business news in context, analysis with attitude

The US Department of Commerce said yesterday that retail spending dropped 1.1 percent in July compared to the month before, "amid cooling purchases of goods and signs of some pullback in consumer demand as U.S. Covid-19 cases tied to the Delta variant rose," the Wall Street Journal reports.

The numbers include purchases at stores, at restaurants and online, as well as automobiles - the latter category being the one that, because of supply chain issues that hurt supply, really dragged down the overall number.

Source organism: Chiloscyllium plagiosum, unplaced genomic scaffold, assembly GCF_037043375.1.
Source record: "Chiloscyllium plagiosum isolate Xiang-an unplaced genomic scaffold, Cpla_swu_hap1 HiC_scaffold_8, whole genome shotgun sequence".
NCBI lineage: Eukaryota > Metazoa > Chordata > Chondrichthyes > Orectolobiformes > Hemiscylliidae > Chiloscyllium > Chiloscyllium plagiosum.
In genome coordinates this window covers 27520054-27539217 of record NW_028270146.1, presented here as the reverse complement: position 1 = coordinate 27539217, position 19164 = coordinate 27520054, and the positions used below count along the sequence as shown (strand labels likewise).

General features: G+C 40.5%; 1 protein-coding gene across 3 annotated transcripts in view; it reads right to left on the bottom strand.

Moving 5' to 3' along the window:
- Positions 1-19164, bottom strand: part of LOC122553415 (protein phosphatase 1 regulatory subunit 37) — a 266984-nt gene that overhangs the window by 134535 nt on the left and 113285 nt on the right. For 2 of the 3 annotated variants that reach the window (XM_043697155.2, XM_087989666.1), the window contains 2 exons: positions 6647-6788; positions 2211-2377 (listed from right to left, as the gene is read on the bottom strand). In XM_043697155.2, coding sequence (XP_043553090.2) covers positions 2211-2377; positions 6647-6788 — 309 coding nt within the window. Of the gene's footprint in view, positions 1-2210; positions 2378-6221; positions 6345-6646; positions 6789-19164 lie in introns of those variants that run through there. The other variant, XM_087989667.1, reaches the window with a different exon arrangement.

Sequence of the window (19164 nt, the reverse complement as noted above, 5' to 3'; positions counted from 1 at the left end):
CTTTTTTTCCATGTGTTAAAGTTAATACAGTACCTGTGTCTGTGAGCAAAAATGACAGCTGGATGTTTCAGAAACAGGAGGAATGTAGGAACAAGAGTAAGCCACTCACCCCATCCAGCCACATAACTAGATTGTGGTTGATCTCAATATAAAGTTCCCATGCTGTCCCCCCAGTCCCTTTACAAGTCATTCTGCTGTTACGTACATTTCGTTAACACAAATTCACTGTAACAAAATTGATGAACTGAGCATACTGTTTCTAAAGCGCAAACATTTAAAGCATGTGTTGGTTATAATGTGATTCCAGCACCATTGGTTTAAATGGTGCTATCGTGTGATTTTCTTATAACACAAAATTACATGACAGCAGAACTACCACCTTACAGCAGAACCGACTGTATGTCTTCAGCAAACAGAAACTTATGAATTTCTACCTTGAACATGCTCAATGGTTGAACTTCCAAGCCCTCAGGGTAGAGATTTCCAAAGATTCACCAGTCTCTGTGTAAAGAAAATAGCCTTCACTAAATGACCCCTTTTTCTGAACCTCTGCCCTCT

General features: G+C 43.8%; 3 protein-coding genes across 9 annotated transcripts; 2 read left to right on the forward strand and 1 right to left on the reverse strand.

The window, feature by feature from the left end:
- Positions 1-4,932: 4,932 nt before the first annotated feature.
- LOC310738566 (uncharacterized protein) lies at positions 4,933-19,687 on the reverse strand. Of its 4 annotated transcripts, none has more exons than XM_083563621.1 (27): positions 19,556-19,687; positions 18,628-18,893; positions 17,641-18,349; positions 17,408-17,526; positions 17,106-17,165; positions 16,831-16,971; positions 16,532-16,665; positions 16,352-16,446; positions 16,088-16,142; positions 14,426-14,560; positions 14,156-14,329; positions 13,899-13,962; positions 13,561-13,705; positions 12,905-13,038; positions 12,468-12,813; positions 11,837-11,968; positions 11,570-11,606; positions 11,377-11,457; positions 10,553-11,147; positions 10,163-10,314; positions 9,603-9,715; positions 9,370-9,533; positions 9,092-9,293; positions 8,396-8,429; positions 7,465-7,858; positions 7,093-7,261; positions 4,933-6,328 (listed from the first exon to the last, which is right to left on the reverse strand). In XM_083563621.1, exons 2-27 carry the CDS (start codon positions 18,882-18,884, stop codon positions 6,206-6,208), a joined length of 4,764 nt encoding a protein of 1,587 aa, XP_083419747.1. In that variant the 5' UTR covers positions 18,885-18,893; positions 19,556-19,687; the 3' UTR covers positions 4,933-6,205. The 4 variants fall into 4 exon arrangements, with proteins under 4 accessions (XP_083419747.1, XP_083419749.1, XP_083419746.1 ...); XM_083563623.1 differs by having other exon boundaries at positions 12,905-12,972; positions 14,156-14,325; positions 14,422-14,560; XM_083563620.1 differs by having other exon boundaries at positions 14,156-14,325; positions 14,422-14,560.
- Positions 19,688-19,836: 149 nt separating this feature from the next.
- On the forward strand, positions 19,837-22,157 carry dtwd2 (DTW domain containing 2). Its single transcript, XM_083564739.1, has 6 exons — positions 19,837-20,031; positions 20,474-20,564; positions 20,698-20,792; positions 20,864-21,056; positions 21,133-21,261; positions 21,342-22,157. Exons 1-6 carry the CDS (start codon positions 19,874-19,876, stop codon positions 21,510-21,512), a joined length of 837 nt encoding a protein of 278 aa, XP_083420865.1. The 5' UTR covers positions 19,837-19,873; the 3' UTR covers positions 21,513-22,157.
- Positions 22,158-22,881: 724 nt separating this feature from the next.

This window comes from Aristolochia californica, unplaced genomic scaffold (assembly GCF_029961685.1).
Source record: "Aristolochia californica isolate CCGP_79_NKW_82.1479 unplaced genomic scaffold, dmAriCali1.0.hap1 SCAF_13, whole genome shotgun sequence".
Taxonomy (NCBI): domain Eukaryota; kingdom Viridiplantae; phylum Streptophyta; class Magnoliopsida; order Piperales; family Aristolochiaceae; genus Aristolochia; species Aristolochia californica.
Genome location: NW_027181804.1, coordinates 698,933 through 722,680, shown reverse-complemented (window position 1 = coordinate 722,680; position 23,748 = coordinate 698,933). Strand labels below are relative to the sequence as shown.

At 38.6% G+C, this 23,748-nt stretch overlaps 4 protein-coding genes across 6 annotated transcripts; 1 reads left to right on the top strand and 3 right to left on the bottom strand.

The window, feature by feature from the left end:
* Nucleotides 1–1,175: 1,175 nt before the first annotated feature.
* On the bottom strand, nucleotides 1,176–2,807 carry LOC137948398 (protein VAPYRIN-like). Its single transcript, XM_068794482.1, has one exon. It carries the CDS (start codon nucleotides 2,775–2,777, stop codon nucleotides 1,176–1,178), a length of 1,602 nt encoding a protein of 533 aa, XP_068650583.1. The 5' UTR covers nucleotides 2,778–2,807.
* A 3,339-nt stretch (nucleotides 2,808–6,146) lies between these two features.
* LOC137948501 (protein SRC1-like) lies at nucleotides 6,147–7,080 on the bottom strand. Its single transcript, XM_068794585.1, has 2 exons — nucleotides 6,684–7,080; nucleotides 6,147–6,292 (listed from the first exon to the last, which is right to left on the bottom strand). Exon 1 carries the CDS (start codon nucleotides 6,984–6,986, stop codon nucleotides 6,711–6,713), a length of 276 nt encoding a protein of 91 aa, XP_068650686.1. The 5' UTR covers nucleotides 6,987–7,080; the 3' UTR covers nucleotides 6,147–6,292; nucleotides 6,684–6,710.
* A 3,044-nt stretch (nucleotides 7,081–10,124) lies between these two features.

Without autos included, retail sales for the month were down 0.4 percent.

Restaurants and bars had a good month, with sales rising 1.7 percent.

Online sales were down 3.1 percent.

The Journal writes that "retail sales rose briskly earlier in the summer, as shoppers boosted spending on services, such as dining out and traveling, and away from goods. That shift occurred as more Americans became vaccinated and state and local governments eliminated many Covid-19-related restrictions, some of which have now been reimposed with the recent rise in coronavirus cases."

KC's View:

The numbers will continue to go up as long as each of us behaves as if the future of the American economy depends on our being responsible.  If we all do that, we'll be just fine - there may be some blips in monthly numbers, but we'll be headed in the right direction because of a shared sense of economic patriotism (for lack of a better term).

But if we don't do that … well, we may be screwed.